TEMP LOVE (TL) is a serious affliction that affects millions of people worldwide. It is commonly found amongst filmmakers and it is estimated that 5 million are affected in the United States Alone. Recent statistics are suggesting the onset of a worldwide epidemic.
Temp love can strike at any moment, when you least expect it. It is a devastating disease that can leave you and your film sonically paralyzed if not caught in its early stages.
What is Temp Love?
TL is the medical condition of falling in love with a temporary piece of music which eventually will need to be replaced. It has been compared to the musical equivalent of falling in love with a filmstar … ie., ‘it ain’t gonna happen!’
How does one get temp love?
By making unrealistic choices about music in a film. If a piece of music can not be obtained or adequately replaced, the filmmaker will eventually need to let go of having that particular music in the film.
What are the symptoms?
Early onset of TL includes delirium, poor judgment and strong attachment to a piece of music often accompanied by excessive worrying, frustration and mild nausea. Second hand Temp Love has been known to affect relatives and those close to the affected filmmaker. It is a vicious cycle that can leave families shattered and bank accounts drained of vital funds.
How does one prevent temp love?
Be safe. Use protection. Always exercise caution. Going into the temping process with healthy expectations is half the battle.
When using a song by a band, be realistic. If you are a small indy film, chances are you won’t be able to license that amazing Beatles track. You also don’t want to find yourself trying to copy that track with another band or composer. Temp Love has landed people in legal entanglements for copyright infringement. Use temp music as a sonic roadmap to delineate the emotional requirements of a scene. Talk to your composer (or band) about what you like about the music, what you don’t like. Go for the feel, the tempo, the style and loose production values and then let go of everything else (melody, harmony, lyrics).
When using an orchestral recording, keep in mind that if you do not have the budget to record a real orchestra, you will not end up with the same effect. Most composers use high quality samples which can go a long way. High quality samples are not a real orchestra though. They lack the warmth, expression and imperfection which makes a real ensemble sound like it does. It goes beyond sound … it really comes down to feeling. What you get with an 80 piece orchestra is 80 spirits breathing life into the music, together as one. You can not emulate this with samples. You can merely hint at it. It is the difference between standing in front of an original Renoir and looking at a postcard of the same painting. Keep this in mind while temping your film. Sometimes it is better to think small, knowing it will allow you to bring in some live musicians that will give your film the emotional quality it deserves. Alternatively, there are many examples of low budget film scores done entirely in the realm of synthesizers, which can be highly effective. Crash and Bladerunner jump to mind but the list is endless.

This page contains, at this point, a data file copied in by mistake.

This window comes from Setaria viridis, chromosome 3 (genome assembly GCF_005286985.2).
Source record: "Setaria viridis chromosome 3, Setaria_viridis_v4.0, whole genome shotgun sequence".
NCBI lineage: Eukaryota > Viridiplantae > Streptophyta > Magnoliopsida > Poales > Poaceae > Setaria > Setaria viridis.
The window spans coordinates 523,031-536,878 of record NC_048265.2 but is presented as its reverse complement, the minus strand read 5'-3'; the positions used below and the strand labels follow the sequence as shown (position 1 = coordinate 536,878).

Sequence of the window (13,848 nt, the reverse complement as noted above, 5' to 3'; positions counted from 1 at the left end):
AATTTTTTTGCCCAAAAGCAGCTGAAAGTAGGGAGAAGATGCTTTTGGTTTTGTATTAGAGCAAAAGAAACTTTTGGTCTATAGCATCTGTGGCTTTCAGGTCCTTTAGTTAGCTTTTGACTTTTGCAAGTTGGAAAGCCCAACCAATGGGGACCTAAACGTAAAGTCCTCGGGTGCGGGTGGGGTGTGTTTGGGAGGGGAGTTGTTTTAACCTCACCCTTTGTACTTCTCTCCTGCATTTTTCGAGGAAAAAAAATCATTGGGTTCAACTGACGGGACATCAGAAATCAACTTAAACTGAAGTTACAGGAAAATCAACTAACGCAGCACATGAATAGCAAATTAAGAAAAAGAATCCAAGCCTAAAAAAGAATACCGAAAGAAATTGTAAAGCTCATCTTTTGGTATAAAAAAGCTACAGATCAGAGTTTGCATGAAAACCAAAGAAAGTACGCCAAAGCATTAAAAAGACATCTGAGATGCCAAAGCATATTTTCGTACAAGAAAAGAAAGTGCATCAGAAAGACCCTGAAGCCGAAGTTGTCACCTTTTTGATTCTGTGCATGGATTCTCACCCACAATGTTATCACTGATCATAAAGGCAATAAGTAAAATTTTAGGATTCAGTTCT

It is not easy, we know. Support groups can be very helpful. That’s were we come in. We understand how hard it is to lose a piece of music … letting go of that high school crush. Going into the temping process with the mindfulness that eventually you will have to let go is the best way to ensure that letting go later on will be relatively painless. Sometimes clinging to an unavailable piece of music can mask a greater underlying issue of general insecurity about one’s film. Although a piece a music can feel perfect, it is never the only choice … only the best one so far. By letting go of that particular piece of music as a valid option, one opens up the creative space to explore other possibilities, most often resulting in something better than the temp music. It is a leap of faith. Meditation has been known to help. See your local guru.
Is there a cure?
Yes. Temp Love is treatable with a 100% recovery rate in most case. Severe cases take longer and require ongoing professional care. Surround yourself by a music team that can guide you through this process. Music Supervisors are great at helping you navigate the sonic maze of film music. If you can not afford a Music Supervisor, work closely with your film composer. Bring her in early on in the process. Most composers welcome this collaborative approach. Another approach can be the use of music catalogs. Rather than temping your film with pre-existing film scores which are out of reach, develop a relationship with a music catalog that resonates with you. Some catalogs sound like canned music while others take a more creative approach. At Konsonant Music we pride ourselves in the latter. Our catalog consists of music written by successful film composers and real bands, not library composers. Fresh … not canned. We also give Gratis Film Festival licenses to independent filmmakers. We feel it is a great way to help you get the music your film deserves and help you get distribution.
So don’t feel discouraged. We are here for you 24/7 and although we don’t take medical insurance, we feel confident that we can help you overcome your case of Temp Love, no matter how mild or advanced it may be.